As the cliché goes, a week is a long period in politics. Just as the Congress was contemplating picking a leader to replace a reluctant and ailing Sonia Gandhi, a rather spectacular performance in Haryana Assembly polls has indicated that the interim All India Congress Committee (AICC) chief is not merely lucky but gifted with a knack of making better decisions than son Rahul Gandhi.
Sonia's faith in Bhupinder Singh Hooda averted an imminent split in the party. In more significant terms (regardless of who forms the government in Haryana), it marked the return of a dominant caste — the Jats — in the party.
The old guard within the party is happy and would not let Sonia go easily. Anyone familiar with internal Congress dynamics would say that the grand old party is once again faced with a Hobson's choice — Sonia wants son Rahul to take over.
Most party leaders have no issues with Rahul taking the mantle of leadership, but they want him to change his style of functioning.
As the 87th AICC chief, Rahul has perhaps had one of the shortest tenures as the head of the party, but the period saw an ugly, behind-the-scenes tussle between the old guard and the younger lot.
The Congress kept losing election after election, but Rahul and his core team viewed a section of the party with disdain and contempt even when some leaders were successful. This was evident in the way the AICC chief reacted soon after the Lok Sabha results were declared on May 23.
While stepping down as AICC chief, Rahul reportedly named Ashok Gehlot, Kamal Nath, P Chidambaram and others for paying more time and attention to their sons' electoral fortunes than helping a beleaguered Congress. Both Nakul Nath and Karti Chidambaram had actually won their elections even as key Rahul aides such as Milind Deora and Jyotiraditya Scindia suffered defeat.
The outcome of the Haryana and Maharashtra Assembly poll results is significant on many counts. For the first time, the Gandhis did very little campaigning.
Disgruntled Congressmen may even point out that at places where Rahul campaigned (Nuh and Mahendragarh in Haryana) and Mumbai for instance, the party lost the seats. Sonia was supposed to address nine public meetings in Maharashtra, but failed to turn up for any.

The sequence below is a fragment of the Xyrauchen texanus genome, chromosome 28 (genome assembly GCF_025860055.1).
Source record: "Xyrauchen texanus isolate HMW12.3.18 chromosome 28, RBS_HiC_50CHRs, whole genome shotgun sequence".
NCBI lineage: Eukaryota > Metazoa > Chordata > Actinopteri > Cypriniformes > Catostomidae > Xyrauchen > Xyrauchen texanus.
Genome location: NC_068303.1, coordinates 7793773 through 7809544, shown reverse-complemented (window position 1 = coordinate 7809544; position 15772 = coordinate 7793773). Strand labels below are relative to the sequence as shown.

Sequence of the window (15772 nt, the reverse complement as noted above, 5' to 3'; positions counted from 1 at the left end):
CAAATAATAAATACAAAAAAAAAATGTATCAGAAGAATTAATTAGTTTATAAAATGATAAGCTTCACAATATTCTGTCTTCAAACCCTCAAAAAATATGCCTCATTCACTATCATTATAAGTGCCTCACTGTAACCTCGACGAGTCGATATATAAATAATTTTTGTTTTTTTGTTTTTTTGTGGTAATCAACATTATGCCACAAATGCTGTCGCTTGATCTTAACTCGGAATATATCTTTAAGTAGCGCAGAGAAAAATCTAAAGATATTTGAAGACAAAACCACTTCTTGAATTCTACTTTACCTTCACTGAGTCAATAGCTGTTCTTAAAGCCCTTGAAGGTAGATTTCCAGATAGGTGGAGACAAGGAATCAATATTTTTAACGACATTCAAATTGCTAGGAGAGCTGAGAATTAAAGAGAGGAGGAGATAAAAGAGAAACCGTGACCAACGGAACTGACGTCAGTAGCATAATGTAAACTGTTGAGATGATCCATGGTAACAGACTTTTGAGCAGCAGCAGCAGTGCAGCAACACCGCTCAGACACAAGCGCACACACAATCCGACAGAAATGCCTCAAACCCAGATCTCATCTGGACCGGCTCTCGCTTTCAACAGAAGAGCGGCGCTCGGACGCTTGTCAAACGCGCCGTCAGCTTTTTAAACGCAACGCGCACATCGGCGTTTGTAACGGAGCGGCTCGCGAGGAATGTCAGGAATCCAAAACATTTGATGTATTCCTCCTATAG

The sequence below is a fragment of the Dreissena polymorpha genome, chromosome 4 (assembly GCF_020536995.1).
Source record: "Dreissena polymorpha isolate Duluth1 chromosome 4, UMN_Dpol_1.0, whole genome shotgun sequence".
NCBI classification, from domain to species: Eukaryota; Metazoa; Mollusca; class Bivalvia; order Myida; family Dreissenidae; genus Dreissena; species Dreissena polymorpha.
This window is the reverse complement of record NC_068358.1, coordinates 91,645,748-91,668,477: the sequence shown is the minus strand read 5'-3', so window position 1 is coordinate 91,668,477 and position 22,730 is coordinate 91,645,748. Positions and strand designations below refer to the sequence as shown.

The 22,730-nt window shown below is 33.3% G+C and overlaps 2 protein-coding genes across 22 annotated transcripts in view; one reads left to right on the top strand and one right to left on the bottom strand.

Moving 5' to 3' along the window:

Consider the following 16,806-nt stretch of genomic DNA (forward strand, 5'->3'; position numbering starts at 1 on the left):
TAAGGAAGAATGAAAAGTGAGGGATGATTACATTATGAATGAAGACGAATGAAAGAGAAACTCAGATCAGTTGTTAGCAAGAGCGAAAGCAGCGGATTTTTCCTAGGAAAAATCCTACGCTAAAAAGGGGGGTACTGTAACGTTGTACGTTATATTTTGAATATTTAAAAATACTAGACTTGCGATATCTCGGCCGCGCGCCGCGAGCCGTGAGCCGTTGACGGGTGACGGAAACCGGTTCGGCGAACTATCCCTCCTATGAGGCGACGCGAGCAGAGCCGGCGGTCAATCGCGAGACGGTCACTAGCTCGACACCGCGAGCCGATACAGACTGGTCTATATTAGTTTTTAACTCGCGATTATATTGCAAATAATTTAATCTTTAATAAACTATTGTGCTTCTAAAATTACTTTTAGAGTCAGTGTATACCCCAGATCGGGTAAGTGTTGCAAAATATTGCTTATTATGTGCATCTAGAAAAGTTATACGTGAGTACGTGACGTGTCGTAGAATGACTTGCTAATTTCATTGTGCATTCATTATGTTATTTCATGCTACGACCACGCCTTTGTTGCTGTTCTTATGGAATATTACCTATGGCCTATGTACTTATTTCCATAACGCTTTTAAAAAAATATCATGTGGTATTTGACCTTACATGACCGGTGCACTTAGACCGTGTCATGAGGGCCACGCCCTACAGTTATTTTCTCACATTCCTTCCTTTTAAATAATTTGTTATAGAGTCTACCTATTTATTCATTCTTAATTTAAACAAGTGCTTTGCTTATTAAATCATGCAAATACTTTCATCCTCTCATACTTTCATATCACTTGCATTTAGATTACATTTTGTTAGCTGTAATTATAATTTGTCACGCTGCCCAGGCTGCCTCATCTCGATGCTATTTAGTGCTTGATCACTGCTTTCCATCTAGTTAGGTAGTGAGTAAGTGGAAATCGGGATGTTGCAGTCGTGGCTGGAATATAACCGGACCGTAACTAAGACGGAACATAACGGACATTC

Party workers can, from now onwards, draw courage to face electoral battles without the Gandhis. If the Marathas and Jats can return to the Congress, why not Yadavs, Reddys, Meenas, Patels, Gujjars, tribals and the Scheduled Castes in the rest of the country?
State polls are conventionally fought on matters of bread and butter, but the BJP consciously pitched it high on nationalism, abrogation of Article 370, anti-Pakistan rhetoric, and a range of other issues. It was a successful narrative in the sense that even many opinion and exit poll agencies and the media were taken in.
Yet, farmer distress in Maharashtra's Vidharbha, automobile manufacturers’ plight in Manesar in Haryana, slack of jobs and resentment among dominant castes like Jats and Marathas proved too realistic to be ignored.
The Congress needs to invest more in regional satraps in every state on the lines of Amarinder Singh, Kamal Nath, Ashok Gehlot and Hooda.
In the south, the Congress's outstanding performance in the 2004 and 2009 general elections was largely due to late YS Rajshekhar Reddy in united Andhra Pradesh. Had the Congress managed to keep Jagan Mohan Reddy and K Chandrashekhar Rao in the party, it would have been ruling both Andhra and Telangana now.
The Congress is in urgent need of new leadership, organisational revamp and accountability at all levels of party hierarchy and this is the only opportunity its leaders have. The party is reportedly planning an AICC meet in Udaipur in January next year. Rahul should use the platform to unveil what he had promised in Jaipur in 2013.
(The author is a visiting Fellow with the Observer Research Foundation. Views are personal)